What's in a word: flotsam and jetsam

How often have you said that you've seen some flotsam and jetsam when you're out for an afternoon sail?   Likely what you're referring to on Lake Michigan is plastic bottles, half-deflated Mylar balloons, or water-soaked, partially-submerged lumber.  But what really is flotsam and jetsam?

Flotsam and jetsam are, in fact, two different things, but it's easy to see how they got linked like "ham and eggs."   Technically, "flotsam" is defined as goods that float upon the sea after a ship has sunk; "jetsam" refers to goods that have been thrown overboard during an emergency to lighten the ship.  So, probably what you're seeing on the lake is neither flotsam nor jetsam, but just someone's carelessness. But when you're out sailing, if you spot any of these objects, it can be a great opportunity to practice your Crew Overboard maneuvers while cleaning up the lake at the same time.  And it won't matter what you call it.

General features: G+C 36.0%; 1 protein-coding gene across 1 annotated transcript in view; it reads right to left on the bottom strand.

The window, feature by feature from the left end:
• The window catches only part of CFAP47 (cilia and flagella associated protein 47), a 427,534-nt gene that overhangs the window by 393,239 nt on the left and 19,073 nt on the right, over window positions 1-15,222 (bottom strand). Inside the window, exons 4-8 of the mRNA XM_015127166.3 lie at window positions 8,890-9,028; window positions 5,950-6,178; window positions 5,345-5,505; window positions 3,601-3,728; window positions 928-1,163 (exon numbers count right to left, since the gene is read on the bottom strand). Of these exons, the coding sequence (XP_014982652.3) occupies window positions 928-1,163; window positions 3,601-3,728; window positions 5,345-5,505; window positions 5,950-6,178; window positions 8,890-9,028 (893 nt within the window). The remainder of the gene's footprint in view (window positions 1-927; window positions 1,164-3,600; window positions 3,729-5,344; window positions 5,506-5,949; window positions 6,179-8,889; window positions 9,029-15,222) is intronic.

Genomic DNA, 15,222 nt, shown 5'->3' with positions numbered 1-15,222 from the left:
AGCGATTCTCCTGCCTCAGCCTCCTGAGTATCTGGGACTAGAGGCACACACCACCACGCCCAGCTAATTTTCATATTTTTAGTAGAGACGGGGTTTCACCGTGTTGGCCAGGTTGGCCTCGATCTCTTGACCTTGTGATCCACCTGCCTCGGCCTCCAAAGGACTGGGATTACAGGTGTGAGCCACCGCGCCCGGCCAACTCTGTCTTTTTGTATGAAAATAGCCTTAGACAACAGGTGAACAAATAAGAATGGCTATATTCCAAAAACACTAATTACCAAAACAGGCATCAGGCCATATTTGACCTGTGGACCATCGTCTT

But if you spot a trail of what is truly jetsam, you should probably hail the vessel responsible and ask if they need assistance.  And if you see what is truly flotsam, look for survivors.